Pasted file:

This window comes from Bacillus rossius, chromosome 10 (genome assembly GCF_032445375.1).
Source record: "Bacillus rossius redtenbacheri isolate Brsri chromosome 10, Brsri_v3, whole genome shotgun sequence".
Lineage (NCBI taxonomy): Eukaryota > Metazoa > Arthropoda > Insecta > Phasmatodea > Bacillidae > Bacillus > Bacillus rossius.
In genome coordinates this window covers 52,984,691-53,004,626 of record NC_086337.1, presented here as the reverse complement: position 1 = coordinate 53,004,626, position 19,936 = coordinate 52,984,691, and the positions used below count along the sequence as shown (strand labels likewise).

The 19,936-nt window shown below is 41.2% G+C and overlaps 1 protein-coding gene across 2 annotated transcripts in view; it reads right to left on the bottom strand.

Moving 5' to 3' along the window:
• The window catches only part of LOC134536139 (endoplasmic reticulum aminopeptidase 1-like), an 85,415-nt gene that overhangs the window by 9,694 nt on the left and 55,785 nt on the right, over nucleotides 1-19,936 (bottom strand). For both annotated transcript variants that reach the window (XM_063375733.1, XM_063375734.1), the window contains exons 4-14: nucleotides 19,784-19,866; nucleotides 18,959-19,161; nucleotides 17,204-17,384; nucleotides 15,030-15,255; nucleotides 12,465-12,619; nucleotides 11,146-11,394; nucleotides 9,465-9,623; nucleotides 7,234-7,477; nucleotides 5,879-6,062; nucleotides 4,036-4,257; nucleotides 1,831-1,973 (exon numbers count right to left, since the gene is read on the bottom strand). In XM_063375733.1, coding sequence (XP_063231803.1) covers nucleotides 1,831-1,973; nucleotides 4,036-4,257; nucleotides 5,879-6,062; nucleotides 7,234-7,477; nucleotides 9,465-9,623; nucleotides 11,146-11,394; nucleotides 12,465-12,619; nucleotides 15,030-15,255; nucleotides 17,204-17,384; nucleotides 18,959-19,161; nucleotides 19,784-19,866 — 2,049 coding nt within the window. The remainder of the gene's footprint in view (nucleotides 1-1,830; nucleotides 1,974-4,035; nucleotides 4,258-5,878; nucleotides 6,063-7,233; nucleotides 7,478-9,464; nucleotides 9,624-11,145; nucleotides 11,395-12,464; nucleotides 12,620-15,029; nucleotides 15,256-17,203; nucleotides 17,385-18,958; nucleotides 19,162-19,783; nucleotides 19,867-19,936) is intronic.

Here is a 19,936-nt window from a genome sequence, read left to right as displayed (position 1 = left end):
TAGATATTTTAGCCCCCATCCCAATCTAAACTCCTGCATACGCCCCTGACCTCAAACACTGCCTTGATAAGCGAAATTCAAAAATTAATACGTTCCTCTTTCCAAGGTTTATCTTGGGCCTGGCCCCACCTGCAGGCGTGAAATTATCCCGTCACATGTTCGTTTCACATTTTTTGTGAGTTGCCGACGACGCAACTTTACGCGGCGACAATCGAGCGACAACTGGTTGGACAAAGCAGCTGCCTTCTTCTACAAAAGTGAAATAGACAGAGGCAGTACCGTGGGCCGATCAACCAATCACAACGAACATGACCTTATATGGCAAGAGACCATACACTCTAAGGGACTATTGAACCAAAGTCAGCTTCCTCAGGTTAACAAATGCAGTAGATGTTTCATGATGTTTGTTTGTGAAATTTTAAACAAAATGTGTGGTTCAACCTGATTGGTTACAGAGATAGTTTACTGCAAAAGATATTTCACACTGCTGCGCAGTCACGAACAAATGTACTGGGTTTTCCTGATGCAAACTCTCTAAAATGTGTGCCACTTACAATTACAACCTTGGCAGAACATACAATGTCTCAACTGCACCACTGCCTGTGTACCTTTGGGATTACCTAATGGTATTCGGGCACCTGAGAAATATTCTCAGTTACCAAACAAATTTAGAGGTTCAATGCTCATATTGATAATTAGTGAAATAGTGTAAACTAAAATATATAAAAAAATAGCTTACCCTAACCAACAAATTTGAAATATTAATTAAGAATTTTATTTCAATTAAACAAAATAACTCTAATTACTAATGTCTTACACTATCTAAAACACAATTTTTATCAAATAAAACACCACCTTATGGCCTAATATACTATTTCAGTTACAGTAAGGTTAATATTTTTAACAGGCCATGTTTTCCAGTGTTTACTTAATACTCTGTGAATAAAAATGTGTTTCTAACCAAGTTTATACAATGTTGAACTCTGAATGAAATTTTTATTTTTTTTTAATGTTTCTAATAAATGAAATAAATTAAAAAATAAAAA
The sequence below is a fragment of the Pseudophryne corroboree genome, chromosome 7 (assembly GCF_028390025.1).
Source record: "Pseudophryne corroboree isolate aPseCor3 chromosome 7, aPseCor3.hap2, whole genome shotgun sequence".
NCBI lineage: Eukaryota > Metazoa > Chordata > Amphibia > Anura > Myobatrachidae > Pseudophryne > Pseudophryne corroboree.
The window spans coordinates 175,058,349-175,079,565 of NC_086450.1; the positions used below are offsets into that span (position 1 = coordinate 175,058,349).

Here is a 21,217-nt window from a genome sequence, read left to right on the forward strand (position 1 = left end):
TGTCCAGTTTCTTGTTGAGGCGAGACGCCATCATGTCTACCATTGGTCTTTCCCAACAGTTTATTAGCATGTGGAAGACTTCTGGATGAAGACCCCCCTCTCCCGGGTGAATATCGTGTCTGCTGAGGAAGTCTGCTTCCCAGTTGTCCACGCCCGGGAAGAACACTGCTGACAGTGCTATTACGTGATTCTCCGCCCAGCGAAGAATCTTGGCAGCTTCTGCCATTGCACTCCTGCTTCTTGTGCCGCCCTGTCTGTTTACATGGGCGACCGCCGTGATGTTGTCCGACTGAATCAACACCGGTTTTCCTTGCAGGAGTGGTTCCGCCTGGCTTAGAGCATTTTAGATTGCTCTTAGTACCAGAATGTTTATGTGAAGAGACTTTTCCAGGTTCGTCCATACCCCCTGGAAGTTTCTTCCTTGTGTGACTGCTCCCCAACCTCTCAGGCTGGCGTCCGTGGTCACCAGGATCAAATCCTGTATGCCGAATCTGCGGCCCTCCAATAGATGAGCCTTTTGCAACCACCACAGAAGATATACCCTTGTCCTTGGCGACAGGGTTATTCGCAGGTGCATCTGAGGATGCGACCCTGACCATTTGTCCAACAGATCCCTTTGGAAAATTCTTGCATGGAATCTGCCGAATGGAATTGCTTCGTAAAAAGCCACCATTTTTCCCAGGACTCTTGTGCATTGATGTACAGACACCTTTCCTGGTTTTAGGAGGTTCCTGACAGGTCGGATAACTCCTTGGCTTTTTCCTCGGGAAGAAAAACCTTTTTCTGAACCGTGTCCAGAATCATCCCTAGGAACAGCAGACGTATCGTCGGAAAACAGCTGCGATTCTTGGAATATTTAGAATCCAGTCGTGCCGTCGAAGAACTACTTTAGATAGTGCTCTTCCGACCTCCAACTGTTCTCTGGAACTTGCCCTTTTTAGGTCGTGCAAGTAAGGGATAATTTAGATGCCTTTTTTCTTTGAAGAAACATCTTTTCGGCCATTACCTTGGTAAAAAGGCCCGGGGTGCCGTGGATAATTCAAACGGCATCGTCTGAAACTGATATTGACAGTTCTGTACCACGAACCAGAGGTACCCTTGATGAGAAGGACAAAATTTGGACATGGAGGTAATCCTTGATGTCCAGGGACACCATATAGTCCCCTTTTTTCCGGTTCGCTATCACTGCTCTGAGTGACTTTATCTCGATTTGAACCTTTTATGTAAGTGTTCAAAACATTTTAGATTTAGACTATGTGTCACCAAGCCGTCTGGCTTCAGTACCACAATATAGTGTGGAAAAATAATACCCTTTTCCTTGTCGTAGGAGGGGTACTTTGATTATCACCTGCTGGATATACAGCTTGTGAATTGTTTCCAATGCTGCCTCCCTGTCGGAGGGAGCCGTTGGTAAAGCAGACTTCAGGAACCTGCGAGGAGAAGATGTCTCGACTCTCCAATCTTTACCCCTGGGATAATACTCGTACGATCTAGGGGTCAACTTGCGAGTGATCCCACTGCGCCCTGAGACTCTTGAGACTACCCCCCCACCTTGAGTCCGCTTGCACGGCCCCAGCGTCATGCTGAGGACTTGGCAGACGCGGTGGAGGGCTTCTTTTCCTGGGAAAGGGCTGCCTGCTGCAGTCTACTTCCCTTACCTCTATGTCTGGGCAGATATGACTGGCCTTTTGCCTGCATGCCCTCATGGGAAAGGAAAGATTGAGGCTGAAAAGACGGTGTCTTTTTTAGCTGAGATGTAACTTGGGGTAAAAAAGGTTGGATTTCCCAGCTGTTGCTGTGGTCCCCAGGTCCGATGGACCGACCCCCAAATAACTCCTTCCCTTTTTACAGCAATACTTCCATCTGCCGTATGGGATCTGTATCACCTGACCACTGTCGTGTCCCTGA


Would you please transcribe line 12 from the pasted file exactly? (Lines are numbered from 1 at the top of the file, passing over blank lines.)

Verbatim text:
NCBI lineage: Eukaryota > Metazoa > Chordata > Amphibia > Anura > Myobatrachidae > Pseudophryne > Pseudophryne corroboree.